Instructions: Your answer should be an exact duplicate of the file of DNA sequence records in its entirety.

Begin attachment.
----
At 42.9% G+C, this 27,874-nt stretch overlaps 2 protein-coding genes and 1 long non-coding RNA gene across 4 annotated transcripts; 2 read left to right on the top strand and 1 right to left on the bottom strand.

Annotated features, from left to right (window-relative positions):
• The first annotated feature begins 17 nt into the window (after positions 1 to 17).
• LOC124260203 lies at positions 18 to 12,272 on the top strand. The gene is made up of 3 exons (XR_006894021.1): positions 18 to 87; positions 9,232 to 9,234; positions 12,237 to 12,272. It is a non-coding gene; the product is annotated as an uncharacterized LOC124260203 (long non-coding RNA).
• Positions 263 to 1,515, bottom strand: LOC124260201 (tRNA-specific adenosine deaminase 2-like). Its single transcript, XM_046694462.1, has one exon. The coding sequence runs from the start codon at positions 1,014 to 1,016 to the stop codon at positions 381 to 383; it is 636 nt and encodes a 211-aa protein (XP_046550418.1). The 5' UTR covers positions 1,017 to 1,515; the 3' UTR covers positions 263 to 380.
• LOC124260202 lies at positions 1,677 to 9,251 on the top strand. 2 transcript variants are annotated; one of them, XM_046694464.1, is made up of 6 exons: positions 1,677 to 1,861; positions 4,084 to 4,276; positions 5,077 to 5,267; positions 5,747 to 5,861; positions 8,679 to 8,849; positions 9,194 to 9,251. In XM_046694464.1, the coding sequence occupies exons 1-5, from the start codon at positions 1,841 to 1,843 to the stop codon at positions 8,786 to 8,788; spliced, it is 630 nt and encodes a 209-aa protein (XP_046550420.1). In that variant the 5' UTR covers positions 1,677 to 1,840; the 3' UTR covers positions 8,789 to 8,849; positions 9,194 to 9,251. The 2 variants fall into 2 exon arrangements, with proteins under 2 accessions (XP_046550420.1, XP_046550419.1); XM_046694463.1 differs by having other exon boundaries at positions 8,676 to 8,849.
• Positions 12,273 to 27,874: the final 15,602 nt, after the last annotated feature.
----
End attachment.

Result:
At 42.9% G+C, this 27,874-nt stretch overlaps 2 protein-coding genes and 1 long non-coding RNA gene across 4 annotated transcripts; 2 read left to right on the top strand and 1 right to left on the bottom strand.

Annotated features, from left to right (window-relative positions):
• The first annotated feature begins 17 nt into the window (after positions 1 to 17).
• LOC124260203 lies at positions 18 to 12,272 on the top strand. The gene is made up of 3 exons (XR_006894021.1): positions 18 to 87; positions 9,232 to 9,234; positions 12,237 to 12,272. It is a non-coding gene; the product is annotated as an uncharacterized LOC124260203 (long non-coding RNA).
• Positions 263 to 1,515, bottom strand: LOC124260201 (tRNA-specific adenosine deaminase 2-like). Its single transcript, XM_046694462.1, has one exon. The coding sequence runs from the start codon at positions 1,014 to 1,016 to the stop codon at positions 381 to 383; it is 636 nt and encodes a 211-aa protein (XP_046550418.1). The 5' UTR covers positions 1,017 to 1,515; the 3' UTR covers positions 263 to 380.
• LOC124260202 lies at positions 1,677 to 9,251 on the top strand. 2 transcript variants are annotated; one of them, XM_046694464.1, is made up of 6 exons: positions 1,677 to 1,861; positions 4,084 to 4,276; positions 5,077 to 5,267; positions 5,747 to 5,861; positions 8,679 to 8,849; positions 9,194 to 9,251. In XM_046694464.1, the coding sequence occupies exons 1-5, from the start codon at positions 1,841 to 1,843 to the stop codon at positions 8,786 to 8,788; spliced, it is 630 nt and encodes a 209-aa protein (XP_046550420.1). In that variant the 5' UTR covers positions 1,677 to 1,840; the 3' UTR covers positions 8,789 to 8,849; positions 9,194 to 9,251. The 2 variants fall into 2 exon arrangements, with proteins under 2 accessions (XP_046550420.1, XP_046550419.1); XM_046694463.1 differs by having other exon boundaries at positions 8,676 to 8,849.
• Positions 12,273 to 27,874: the final 15,602 nt, after the last annotated feature.